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Procedures and Control Flow CS351 – Programming Paradigms.

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1 Procedures and Control Flow CS351 – Programming Paradigms

2 Recap Recall the various methods of control flow: Sequencing, Selection, Iteration etc. Subroutines (Methods) can also be used to implement some form of control flow. However subroutines not only abstract the idea of control but also data ie a subroutines is an abstraction to perform a well defined operation.

3 Subroutines These are the most common control abstraction in most programming languages. Some point in the program, known as the caller calls the subroutine and then waits for it to finish. Most subroutines are parameterised: Arguments passed are actual parameters Arguments used to define a subroutine are called formal parameters.

4 Subroutines cont… A subroutine that returns a value is called a function. A subroutine that does not return a value is called a procedure. We will look at: Calling subroutines Parameter Passing Variable Argument lists Generic Methods (via Java and C++)

5 Calling Subroutines B C D Return addr Misc. Local Vars. Args. Temps. A SP FP The main method calls subroutine A. Subroutine A then calls B, which calls C. FP SP C then calls D. The Frame Pointer FP, is used to tell which is the current active subroutine while the stack pointer SP, tells us where to push new information about the subroutines.

6 Stack Elements Each stack element from the previous slide is known as an activation record. Each activation record takes (at least) the following into account: Arguments and Return values Temporaries Bookkeeping Information

7 Calling Subroutines The caller: 1. saves any registers whose values are needed after the call. 2. computes the values of arguments and moves them into the stack. 3. uses a special subroutine call instruction to jump to the subroutine, while passing the return address to the stack.

8 Calling Subroutines cont… After the subroutine has completed: 1. The return value is moved into a reserved location in the stack. 2. FP and SP are restored. 3. Jump back to the return address. 4. The return value (if any) is moved to whereever it is needed.

9 Optimisations for C/C++ To help overcome the need for stack activation for frequently used subroutines, it is possible to expand the subroutine into the code to speed up the operation. In C/C++ the inline keyword is used to achieve this. inline int max( int a, int b ) { return a > b ? a : b } main() int a = max ( 5, 6 ); main() a = 5>6 ? 5:6;

10 Parameter Passing Parameters allow subroutines to take arguments. These arguments may control certain aspects of the subroutines behaviour or specify the data on which they operate. We will look at Parameter Passing Modes Default and missing parameters Variable length arguments lists

11 Parameter Passing Modes There are two major type of parameter passing modes: 1. Pass by value 2. Pass by reference Suppose we have some fragment of code P(x);/* x is some global variable */ We wish to pass x as a parameter to subroutine P. Should we provide P with a copy of x or with the address of x? Do the different methods make any difference?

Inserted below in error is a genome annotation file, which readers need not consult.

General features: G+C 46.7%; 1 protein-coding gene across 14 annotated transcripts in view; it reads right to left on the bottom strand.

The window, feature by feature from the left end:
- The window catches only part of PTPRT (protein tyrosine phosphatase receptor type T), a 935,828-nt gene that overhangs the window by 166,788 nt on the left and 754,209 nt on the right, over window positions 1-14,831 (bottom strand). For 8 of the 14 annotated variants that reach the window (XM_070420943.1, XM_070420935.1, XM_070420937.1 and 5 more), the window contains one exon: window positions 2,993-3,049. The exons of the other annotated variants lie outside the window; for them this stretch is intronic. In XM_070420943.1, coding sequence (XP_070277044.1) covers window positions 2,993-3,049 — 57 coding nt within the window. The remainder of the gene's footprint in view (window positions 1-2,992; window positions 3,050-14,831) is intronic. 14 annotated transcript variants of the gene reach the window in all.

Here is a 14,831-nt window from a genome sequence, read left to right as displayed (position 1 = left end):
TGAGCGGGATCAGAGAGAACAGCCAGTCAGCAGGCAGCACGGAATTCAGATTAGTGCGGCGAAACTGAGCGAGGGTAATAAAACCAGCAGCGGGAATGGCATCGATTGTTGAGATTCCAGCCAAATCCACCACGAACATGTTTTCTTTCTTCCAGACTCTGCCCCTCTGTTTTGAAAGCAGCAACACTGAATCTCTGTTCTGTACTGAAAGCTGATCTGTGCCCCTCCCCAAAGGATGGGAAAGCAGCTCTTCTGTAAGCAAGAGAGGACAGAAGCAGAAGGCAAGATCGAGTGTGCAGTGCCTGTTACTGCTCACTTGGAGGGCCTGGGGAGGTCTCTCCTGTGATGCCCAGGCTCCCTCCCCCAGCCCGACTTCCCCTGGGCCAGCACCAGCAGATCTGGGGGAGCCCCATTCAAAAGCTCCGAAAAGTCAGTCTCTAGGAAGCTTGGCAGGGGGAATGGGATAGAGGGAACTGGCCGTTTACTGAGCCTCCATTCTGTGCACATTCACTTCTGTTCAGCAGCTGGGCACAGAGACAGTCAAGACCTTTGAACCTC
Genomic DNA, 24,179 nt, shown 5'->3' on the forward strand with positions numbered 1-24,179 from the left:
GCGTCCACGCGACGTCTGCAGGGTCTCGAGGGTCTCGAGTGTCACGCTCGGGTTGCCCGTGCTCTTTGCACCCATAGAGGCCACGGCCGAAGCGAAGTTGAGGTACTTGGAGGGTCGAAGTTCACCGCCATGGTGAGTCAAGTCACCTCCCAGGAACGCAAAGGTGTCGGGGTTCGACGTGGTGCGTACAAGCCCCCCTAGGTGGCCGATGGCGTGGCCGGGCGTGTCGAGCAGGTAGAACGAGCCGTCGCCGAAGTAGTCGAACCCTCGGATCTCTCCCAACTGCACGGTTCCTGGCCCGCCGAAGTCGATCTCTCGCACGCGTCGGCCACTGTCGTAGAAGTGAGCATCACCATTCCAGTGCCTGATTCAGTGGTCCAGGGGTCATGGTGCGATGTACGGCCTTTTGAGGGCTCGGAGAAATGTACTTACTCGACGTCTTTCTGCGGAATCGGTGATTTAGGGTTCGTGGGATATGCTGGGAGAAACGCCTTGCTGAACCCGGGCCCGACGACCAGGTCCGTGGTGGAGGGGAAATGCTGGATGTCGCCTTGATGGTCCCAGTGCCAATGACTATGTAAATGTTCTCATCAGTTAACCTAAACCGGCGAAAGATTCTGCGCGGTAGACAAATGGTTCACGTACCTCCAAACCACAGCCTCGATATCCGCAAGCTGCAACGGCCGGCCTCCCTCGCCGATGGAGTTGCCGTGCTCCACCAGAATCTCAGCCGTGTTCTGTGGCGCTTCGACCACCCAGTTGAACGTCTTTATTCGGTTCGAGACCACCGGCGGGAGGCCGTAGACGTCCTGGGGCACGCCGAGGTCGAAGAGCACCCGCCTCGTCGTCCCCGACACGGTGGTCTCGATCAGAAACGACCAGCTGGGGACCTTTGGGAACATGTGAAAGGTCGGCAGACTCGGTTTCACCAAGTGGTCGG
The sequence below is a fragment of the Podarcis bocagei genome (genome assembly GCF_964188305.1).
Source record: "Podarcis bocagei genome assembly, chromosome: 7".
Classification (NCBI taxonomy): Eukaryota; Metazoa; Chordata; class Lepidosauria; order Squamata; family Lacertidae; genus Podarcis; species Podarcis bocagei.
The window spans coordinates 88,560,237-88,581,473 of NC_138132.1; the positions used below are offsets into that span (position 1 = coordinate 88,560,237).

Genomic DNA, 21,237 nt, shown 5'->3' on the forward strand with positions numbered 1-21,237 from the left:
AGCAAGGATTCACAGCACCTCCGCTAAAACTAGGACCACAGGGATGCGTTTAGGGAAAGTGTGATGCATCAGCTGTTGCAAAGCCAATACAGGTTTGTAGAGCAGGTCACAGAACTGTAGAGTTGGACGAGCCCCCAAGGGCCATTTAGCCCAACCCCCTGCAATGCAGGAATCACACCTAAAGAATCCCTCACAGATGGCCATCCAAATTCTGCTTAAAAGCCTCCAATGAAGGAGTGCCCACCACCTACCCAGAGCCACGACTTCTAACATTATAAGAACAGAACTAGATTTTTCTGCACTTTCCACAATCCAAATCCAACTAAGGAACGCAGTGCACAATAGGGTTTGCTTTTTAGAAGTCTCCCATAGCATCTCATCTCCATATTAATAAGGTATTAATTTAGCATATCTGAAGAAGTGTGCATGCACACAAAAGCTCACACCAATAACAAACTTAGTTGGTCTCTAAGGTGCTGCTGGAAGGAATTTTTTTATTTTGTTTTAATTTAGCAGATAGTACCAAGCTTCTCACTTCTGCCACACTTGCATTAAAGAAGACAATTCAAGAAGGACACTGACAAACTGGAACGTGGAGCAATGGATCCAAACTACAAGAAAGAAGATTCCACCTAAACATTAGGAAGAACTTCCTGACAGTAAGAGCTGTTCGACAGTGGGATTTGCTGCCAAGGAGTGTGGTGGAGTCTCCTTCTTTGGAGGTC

12 Parameter Passing by Value Each actual parameter is assigned into the corresponding formal parameter is called. Once this happens the two are independent and there are no side effects. In Java: void swap(int a, int b) { tmp = a; a = b; b = tmp; } main() { int a = 8; int b = 6; swap(a,b); System.out.println(a+ ‘’ +b);

13 Parameter Passing by Reference Each formal parameter introduces, within the body of the subroutine, a new name for the corresponding actual parameter. This means that the actual parameter and the formal parameter alias the same data or object. In most languages the parameter passed by reference must be an l-value, it cannot be the result of an expression or any value without and address.

14 Parameter Passing by Reference In C/C++: void swap( int a, int b ) { tmp = a; a = b; b = tmp; } main(){ int a = 8; int b = 6; swap(a,b); std::cout< { "@context": "", "@type": "ImageObject", "contentUrl": "", "name": "Parameter Passing by Reference In C/C++: void swap( int a, int b ) { tmp = a; a = b; b = tmp; } main(){ int a = 8; int b = 6; swap(a,b); std::cout<

15 Parameter Passing x : int procedure f ( y : int ) y := 3 print x … x:=2 f(x) print x Call by value – answer? Call by reference - answer?

16 References in C++ We have already seen the use of the & reference operator. void swap (int &a, int &b ){ … } In C++, reference parameters can be made to be read only through the use of the const keyword. int * rd_only ( const int& a ) const { return *a; } Another example: int i; int & j = i; i = 2; j = 3; std::cout << i ;

17 Default Parameters It is possible to have subroutines that have default formal parameters in the absence of actual parameters. For example in C++: int f(int = 0); void g() { int a = f(1); // ok int b = f(); // ok, default argument used }

18 Variable Number of Arguments Lisp, Python, C/C++ and Java all support the ability to create subroutines that can accept a variable amount of arguments passed. The printf function in C is defined as follows: int printf( char * format, … ) The three dots, …, is known as an ellipses and is a valid keyword in the language ( and in Java!). The ellipses tells the compiler to expect a variable amount of arguments.

19 Variable Arguments in Java static void print_lines ( String… lines ) { System.out.println(lines.length); for (String s : lines) System.out.println(s); } print_lines(“This is”, “an example”, “of multiple”, “arguments!” ); Doing this in Java is easy, in C/C++ not as easy, we will do some in the lab. Java demands that all of the elided arguments are of the same type

20 Generics On Thursday we will discuss the issue of implementing generic methods in C++ and Java.

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